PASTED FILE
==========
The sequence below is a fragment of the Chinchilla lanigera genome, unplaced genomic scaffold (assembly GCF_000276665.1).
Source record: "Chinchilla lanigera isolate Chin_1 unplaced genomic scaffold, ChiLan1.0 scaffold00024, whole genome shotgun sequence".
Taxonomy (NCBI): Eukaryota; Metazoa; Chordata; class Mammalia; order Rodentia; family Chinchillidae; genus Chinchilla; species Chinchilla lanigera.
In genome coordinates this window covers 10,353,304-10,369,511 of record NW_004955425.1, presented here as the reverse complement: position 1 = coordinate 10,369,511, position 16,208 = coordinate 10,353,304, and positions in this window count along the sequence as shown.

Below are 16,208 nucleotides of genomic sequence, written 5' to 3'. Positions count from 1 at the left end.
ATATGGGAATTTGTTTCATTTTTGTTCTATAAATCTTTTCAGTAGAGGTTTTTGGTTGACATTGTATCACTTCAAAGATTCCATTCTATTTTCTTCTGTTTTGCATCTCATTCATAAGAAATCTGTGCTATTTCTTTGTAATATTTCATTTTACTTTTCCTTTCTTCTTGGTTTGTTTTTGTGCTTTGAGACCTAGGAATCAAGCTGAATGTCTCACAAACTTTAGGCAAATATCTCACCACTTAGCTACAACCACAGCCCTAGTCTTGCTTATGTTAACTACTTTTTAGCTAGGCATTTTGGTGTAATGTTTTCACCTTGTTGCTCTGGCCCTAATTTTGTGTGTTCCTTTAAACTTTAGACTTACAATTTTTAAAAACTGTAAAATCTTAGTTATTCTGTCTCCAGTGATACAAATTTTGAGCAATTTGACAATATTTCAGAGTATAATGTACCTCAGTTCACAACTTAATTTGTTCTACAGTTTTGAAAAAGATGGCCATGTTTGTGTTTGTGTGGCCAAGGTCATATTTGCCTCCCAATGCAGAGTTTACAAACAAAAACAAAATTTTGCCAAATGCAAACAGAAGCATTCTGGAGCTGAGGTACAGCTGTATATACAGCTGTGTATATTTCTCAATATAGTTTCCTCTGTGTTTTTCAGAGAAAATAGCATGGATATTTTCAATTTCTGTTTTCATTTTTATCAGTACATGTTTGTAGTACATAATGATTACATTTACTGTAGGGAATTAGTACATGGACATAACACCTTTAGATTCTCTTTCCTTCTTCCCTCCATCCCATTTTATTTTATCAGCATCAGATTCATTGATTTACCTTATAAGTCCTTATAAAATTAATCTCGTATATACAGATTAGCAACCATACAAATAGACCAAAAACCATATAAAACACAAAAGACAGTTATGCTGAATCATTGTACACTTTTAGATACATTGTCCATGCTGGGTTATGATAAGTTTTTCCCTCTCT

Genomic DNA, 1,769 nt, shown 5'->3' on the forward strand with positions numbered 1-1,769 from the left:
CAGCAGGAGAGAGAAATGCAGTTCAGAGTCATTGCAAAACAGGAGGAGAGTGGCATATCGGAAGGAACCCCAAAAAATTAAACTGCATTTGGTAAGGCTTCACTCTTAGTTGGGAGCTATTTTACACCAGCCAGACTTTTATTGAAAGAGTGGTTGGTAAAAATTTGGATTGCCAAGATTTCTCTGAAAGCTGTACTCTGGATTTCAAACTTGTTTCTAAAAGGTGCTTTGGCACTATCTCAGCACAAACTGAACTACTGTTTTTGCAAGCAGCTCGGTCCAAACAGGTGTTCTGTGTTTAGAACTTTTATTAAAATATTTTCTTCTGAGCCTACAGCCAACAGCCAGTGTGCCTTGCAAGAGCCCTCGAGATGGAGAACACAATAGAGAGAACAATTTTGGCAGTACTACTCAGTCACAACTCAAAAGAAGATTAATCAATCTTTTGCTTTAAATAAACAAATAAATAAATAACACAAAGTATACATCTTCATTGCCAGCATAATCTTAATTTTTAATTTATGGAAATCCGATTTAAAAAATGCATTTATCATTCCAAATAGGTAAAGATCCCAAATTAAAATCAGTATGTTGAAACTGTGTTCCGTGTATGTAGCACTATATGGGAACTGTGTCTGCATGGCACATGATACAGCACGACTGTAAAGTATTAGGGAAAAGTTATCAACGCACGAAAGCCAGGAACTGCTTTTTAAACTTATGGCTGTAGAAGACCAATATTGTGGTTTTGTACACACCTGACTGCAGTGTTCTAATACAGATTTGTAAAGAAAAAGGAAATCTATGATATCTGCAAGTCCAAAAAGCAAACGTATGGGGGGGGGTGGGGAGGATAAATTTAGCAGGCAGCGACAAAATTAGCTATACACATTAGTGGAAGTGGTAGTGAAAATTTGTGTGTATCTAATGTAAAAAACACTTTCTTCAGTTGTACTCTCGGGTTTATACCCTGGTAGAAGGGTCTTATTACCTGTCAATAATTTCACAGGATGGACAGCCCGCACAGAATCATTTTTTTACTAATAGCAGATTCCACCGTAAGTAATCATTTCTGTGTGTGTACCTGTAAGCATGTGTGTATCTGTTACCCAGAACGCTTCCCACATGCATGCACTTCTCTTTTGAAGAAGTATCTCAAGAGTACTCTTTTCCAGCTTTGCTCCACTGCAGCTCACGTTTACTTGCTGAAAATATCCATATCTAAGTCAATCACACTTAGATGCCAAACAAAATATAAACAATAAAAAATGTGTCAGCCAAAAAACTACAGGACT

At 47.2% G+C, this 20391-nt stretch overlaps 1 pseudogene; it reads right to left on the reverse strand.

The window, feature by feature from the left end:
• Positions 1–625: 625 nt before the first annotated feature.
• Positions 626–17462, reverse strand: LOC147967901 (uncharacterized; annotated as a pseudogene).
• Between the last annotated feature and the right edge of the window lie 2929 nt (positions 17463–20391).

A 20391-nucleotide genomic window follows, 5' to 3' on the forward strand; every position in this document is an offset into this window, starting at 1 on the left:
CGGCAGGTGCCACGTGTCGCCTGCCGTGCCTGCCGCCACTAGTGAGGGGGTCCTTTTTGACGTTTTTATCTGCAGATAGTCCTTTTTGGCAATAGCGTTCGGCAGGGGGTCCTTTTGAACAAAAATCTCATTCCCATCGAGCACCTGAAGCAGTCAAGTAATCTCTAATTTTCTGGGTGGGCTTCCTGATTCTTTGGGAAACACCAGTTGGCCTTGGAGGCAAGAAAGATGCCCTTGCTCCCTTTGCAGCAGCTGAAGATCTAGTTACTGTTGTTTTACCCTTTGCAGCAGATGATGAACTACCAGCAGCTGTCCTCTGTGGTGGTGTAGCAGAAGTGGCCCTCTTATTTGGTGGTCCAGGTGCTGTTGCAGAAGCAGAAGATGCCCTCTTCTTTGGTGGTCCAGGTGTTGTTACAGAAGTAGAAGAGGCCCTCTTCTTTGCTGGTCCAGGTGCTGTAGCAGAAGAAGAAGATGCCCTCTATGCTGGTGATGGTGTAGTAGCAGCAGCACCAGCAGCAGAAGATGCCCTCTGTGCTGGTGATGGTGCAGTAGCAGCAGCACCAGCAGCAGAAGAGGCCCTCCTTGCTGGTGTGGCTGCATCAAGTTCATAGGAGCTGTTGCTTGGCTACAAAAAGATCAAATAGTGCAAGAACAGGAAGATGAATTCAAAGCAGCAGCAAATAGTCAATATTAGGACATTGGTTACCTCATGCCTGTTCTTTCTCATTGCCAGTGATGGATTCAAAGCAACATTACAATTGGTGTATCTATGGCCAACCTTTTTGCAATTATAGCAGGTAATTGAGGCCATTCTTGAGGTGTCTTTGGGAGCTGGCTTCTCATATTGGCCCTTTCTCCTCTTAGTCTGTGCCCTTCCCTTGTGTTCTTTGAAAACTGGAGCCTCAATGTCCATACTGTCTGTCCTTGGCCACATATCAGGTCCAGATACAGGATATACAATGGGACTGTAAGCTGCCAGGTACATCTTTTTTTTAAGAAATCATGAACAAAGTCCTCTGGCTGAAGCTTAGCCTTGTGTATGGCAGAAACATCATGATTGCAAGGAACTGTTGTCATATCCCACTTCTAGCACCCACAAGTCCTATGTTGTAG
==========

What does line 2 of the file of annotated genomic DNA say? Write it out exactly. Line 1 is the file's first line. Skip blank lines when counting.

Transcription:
Source record: "Chinchilla lanigera isolate Chin_1 unplaced genomic scaffold, ChiLan1.0 scaffold00024, whole genome shotgun sequence".